From time to time in the workplace, it is up to us to provide feedback to others. Perhaps to your mentee, a colleague or teammate, or even your boss.
How can you make sure your words are well received, while also honest and effective? Follow the simple guidelines below, and you’ll do fine.
Don’t be vague or speak in generalities. Instead, a specific example, such as, “When you gave the presentation, you spent 5 minutes giving background before telling us why you were speaking, or the goal you wanted to achieve. Instead, next time, could you start with one or two sentences that give context and tell the team precisely what you want from us? In this way, people will be more inclined to listen to the rest of what you say. Does this make sense to you?”
You want to specify what the problem is, why it was a problem (in your opinion) and a specific suggestion as to how it could be resolved. Finally, you want to ask for the other person’s input and understanding.
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Keep it Confined to One Instance or Event
Stay focused on the clear difference you would like to see in their actions from this most recent event.
Phrases like, “You always…” or “You never…” are not helpful, and tend to put one on the defensive.
When giving critique, make sure to focus on precisely what happened, and how it needs to be improved, for the one example you are going to offer.
Be Timely (But Don’t Give Critique When You’re Angry, or Emotional)
Make sure and give feedback near to the time of the event that you’re critiquing. Not only will the event be fresh in your mind, it will also be more relevant and helpful to the person receiving the feedback.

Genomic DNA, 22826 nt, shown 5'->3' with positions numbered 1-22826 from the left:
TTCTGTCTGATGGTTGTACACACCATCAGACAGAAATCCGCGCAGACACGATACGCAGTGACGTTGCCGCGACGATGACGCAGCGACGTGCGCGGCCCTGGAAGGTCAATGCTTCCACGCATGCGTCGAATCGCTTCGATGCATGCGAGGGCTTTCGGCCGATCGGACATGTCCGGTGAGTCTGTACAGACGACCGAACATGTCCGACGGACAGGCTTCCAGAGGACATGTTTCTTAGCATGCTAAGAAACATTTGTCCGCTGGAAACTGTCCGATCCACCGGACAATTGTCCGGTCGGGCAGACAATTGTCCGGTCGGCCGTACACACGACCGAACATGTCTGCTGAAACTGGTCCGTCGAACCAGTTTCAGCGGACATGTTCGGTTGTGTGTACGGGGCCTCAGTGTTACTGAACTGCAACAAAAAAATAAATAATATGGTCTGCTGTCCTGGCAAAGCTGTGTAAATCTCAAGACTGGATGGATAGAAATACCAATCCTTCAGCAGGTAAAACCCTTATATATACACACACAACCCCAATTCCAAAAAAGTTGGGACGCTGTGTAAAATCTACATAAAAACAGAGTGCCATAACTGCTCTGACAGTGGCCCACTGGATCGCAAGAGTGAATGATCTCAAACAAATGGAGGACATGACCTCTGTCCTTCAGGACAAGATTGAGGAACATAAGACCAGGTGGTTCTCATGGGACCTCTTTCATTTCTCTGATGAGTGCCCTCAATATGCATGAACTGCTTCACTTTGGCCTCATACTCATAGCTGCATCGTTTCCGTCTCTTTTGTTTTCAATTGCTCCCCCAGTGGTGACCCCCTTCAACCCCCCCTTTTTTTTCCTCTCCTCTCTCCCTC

You don’t want to wait too long, or the impact of your input will be lost.
On the other hand, if you are upset about what happened, make sure you give yourself time to calm down, so the criticism you give can be objective and helpful.
State What You Want (Not Only What You Don’t)
It’s important that critique be useful and give someone a place to go. Simply telling someone that they blew it isn’t helpful.
Moreover, saying, “Don’t do this, and don’t do that” tells your recipient what you DON’T want, but doesn’t tell them what you DO want.
Instead, give concrete ideas for what could have been done differently, and why you think it would be better that way.
Ask for Understanding and Reflection
When giving critique, it is important that the person giving feedback be open to hearing that the input was given without a whole understanding of the facts, or was somehow misplaced.
You want to be clear about your version of events, and why you think there is a situation that needs to be resolved, but you want to be open to hearing another version of the events, as well.
Remember you’re going for true communication. You want to share your ideas, but you need to be able to hear from the other side. The idea is not to bully the other side into submission, but rather that everyone have a better understanding of what happened, and how you can work together to do better next time.
If you follow the above guidelines, your criticism should be well received, and effective.
Giving critique can be tough, so go slow, learn to do it well, and be open to hearing it as well. And never forget, your critique will be so much better received if you’re also verbal with your praise.
When was the last time you had to give critique, and what happened?
Aurelia Flores is Senior Counsel at a Fortune 500 company and former Fulbright Fellow who graduated from Stanford Law School. Her website, PowerfulLatinas.com, offers stories of success, along with resources and programs focused on Latino empowerment.